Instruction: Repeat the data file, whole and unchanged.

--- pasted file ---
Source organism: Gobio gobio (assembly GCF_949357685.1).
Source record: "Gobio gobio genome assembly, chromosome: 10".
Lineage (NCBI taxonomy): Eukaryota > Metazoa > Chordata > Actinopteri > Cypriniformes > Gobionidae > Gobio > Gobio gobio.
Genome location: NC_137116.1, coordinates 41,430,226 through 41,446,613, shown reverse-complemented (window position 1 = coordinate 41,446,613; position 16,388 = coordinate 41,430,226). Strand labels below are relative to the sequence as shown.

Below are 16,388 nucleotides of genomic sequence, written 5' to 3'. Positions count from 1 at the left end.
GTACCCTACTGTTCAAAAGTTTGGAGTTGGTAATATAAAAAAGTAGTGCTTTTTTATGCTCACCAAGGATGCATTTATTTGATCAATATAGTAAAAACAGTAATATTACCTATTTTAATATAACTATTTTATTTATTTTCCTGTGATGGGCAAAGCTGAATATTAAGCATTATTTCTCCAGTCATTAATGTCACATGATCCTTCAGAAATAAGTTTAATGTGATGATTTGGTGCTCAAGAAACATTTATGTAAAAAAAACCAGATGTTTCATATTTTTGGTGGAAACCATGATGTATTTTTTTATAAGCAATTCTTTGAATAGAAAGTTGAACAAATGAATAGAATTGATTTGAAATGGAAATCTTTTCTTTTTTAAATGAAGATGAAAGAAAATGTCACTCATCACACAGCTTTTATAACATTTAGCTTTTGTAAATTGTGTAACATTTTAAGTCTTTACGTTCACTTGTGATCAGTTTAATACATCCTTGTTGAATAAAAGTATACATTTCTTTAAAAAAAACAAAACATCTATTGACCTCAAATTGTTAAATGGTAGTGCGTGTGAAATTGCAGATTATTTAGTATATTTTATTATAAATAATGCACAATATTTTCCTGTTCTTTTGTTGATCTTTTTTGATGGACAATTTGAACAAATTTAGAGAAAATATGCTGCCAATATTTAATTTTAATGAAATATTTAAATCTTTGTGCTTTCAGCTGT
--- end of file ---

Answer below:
Source organism: Gobio gobio (assembly GCF_949357685.1).
Source record: "Gobio gobio genome assembly, chromosome: 10".
Lineage (NCBI taxonomy): Eukaryota > Metazoa > Chordata > Actinopteri > Cypriniformes > Gobionidae > Gobio > Gobio gobio.
Genome location: NC_137116.1, coordinates 41,430,226 through 41,446,613, shown reverse-complemented (window position 1 = coordinate 41,446,613; position 16,388 = coordinate 41,430,226). Strand labels below are relative to the sequence as shown.

Below are 16,388 nucleotides of genomic sequence, written 5' to 3'. Positions count from 1 at the left end.
GTACCCTACTGTTCAAAAGTTTGGAGTTGGTAATATAAAAAAGTAGTGCTTTTTTATGCTCACCAAGGATGCATTTATTTGATCAATATAGTAAAAACAGTAATATTACCTATTTTAATATAACTATTTTATTTATTTTCCTGTGATGGGCAAAGCTGAATATTAAGCATTATTTCTCCAGTCATTAATGTCACATGATCCTTCAGAAATAAGTTTAATGTGATGATTTGGTGCTCAAGAAACATTTATGTAAAAAAAACCAGATGTTTCATATTTTTGGTGGAAACCATGATGTATTTTTTTATAAGCAATTCTTTGAATAGAAAGTTGAACAAATGAATAGAATTGATTTGAAATGGAAATCTTTTCTTTTTTAAATGAAGATGAAAGAAAATGTCACTCATCACACAGCTTTTATAACATTTAGCTTTTGTAAATTGTGTAACATTTTAAGTCTTTACGTTCACTTGTGATCAGTTTAATACATCCTTGTTGAATAAAAGTATACATTTCTTTAAAAAAAACAAAACATCTATTGACCTCAAATTGTTAAATGGTAGTGCGTGTGAAATTGCAGATTATTTAGTATATTTTATTATAAATAATGCACAATATTTTCCTGTTCTTTTGTTGATCTTTTTTGATGGACAATTTGAACAAATTTAGAGAAAATATGCTGCCAATATTTAATTTTAATGAAATATTTAAATCTTTGTGCTTTCAGCTGT